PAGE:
Reflections on parenting and leadership

As I read an article sent by a friend on how to help our children grow as leaders, I wondered what “leader” means? What would a world full of “leaders” look like? What about inspiring our children to “simply” grow human (and this is not simple), and find a place among other humans, and that not growing into a “leader” does not mean they have failed, and they deserve as much love and attention whatever their place in society. The balance of a group relies on the diversity of its components; isn’t it the caring connections between us all that make a society stronger. Western education emphasises individual development. But from the very first cells that make us on the first second of our life, we are the result of connections, to the relations with our parents, siblings, relatives, neighbours, friends, colleagues… we come into being by meeting with others. What personality would one have if born and “self-raised” on a desert island?
 
To the seven points in the article, here are a few others, which may help parents:

  • Respect: your children are not “small you”. They are human beings – equal to you. You don’t have a “right” to “have” a child – there is no possession relationship. But you have a duty to nurture and support the beings who come into your care. From that duty they will learn accountability. All children are different, value your children for who they are, not for who you would have liked them to be- parenting is a two-way relationship where parents discover themselves too and keep growing. How many of us are grateful for our children helping us to grow? Be careful with (positive or negative) words that lock your child like “she is a fast-learner” or “he is shy”: 1) character traits can be changed and worked on. 2) you just teach to judge people from a few facts. Comment on facts and deeds, not people. Talk to your children as responsible adults, even very young. You will be impressed by the quality and depth of their response. Don’t say lie -ever, keep silent or say you don’t know. They will value truth, and words, and nurture trust. Don’t compare siblings and ask teachers to avoid comparing them.
  • Humility: sit outside with your children and look at the stars – feel how small we are in the universe. And hug them to feel loved in the middle of this immensity. Make them know our connection to the universe: some elements in our bones are the same as those found in far away stars. That’s a great opportunity to encourage them to inquire – search for facts and double check the sources and the reasoning behind, and nurture their curiosity and critical thinking. Tell them when you don’t know. Make them feel the ocean of knowledge that is to be explored, and that you too are part of the journey of life, with a bit more experience, but an enquirer and hiker, walking like your child on the path of life.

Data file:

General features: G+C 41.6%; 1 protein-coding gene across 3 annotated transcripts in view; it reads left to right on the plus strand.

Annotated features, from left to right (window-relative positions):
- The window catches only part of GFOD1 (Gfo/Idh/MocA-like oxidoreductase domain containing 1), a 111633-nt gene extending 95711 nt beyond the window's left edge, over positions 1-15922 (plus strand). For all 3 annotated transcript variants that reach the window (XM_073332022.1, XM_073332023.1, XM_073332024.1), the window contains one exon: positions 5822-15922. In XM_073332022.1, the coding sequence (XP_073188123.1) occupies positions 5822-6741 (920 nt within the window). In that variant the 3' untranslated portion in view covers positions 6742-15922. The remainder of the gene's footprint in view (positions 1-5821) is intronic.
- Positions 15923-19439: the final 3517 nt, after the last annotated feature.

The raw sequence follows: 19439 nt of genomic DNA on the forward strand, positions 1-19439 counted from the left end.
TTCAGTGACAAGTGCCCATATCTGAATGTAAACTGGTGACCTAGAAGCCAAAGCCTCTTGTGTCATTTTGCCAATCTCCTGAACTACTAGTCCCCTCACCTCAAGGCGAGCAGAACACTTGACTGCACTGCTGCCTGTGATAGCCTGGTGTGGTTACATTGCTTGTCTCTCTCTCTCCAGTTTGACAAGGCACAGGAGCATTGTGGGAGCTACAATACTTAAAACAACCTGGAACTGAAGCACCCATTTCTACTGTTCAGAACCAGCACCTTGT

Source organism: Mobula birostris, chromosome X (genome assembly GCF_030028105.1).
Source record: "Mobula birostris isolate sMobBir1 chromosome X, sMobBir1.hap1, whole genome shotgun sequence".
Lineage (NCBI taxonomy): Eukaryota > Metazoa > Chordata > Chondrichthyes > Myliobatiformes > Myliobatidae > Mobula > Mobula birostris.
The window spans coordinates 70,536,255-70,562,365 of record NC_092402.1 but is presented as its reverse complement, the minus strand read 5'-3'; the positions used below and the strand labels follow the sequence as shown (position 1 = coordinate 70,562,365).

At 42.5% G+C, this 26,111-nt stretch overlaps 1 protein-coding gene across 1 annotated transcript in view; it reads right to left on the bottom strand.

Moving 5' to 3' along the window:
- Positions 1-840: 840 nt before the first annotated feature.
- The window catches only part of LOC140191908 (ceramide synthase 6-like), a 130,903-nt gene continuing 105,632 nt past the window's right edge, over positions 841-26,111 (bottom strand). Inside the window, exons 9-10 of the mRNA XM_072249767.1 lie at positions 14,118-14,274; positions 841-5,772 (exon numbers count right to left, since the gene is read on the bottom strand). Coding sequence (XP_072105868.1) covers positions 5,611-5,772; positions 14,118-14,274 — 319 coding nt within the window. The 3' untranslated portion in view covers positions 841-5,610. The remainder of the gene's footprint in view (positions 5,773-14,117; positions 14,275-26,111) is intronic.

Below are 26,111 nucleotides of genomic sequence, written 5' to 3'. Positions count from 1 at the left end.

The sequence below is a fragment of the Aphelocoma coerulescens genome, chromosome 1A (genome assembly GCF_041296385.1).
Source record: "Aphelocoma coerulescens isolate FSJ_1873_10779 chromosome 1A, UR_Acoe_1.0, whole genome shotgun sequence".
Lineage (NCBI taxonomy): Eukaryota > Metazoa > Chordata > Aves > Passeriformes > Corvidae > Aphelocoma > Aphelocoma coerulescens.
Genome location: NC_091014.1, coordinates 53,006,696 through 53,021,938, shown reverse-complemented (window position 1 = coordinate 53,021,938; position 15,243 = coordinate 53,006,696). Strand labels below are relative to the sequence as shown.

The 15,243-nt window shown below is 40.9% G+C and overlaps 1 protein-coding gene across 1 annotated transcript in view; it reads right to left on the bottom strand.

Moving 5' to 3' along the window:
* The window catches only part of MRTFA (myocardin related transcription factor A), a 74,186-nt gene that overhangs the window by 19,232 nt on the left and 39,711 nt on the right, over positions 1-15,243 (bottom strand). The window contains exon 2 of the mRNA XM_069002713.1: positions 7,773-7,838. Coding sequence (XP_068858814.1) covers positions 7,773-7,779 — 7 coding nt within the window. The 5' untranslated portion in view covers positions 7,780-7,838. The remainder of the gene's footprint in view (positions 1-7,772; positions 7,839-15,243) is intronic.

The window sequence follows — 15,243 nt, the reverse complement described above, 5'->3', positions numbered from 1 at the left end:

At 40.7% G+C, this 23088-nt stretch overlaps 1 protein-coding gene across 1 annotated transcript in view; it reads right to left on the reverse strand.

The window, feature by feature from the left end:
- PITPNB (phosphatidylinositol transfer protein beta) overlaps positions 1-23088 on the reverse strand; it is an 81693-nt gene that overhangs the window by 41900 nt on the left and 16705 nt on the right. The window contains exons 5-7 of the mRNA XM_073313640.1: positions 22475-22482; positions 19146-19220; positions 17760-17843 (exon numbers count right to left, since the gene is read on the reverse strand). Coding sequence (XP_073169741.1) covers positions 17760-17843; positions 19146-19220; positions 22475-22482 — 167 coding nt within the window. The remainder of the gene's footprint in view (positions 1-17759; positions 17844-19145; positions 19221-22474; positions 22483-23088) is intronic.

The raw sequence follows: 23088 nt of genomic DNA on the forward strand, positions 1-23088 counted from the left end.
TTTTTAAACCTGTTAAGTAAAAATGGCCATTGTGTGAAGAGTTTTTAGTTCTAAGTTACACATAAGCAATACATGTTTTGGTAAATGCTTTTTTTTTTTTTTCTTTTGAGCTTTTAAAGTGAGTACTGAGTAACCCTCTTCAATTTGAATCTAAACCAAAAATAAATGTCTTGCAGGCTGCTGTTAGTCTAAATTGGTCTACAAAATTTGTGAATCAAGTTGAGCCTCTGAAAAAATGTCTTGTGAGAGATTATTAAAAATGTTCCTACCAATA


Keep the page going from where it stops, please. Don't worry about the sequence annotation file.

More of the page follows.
• Mix with others: have diverse friends. Tolerance is not an intellectual concept; it has to be experienced, worked on, lived. As we grow as individuals, we construct our identity by building barriers and doors – affirming our differences and finding similarities. Keeping doors open to those who are different requires some effort. Parents are there to nudge and seed opportunities, else we all grow as closed towers without bridges between us. Probably our school system too should contribute: what about an overall class grading for everyone reaching a certain level in the class, instead of an individual grade system pushing for competition as the only value?
  • Go outside: observe animal behaviours and plants; they offer incredible lessons and help us work on our humility and wonderment. Children can learn patience with growing vegetables and fruit and compassion and intelligence with animals. When they deeply feel part of Nature, and experience it on a daily basis, they will safeguard Nature, and what is left of it, after centuries of human destructive arrogance and contempt to where we belong.
  • Being vs. having: nothing can replace parents’ presence, a real one, not just physical, but emotional, (i.e…. without a device in the hand ;)); read books to them, hike with them, play with them. This does not exclude telling your children you need time for yourself too, as they need time for themselves. Let them grow bored and tap in their imagination to find what to do next.  Don’t fill their space and time with stuff: that will also help them build a healthy relationship with money and nurture gratitude vs. greed. Don’t define “success” for your children and without them, and don’t define “success” in terms of bank accounts and material things. Give them silence, and time to reflect, on their own.
  • Connect them with the past: visit historic places, inquire with them on the history of the place you are, ask grandparents to tell their life; link them to the chain of humans, know what they come from and not grow as short term people who have forgotten any lessons from the past.
  • Speak of death and how short life is. Help them focus on what matters – and let them help us focus on what matters.

Help children find their place in the world – as dwellers of the Earth, a planet in a universe, by connecting them to the stars- a place in our family by building a strong connection with them built on respect and empathy, a connection to other human fellows, past and present, a place to our planet. a sense of real connection – without undo and logging off, whether leader or not.

Leave a Reply

Your email address will not be published. Required fields are marked *

4 − four =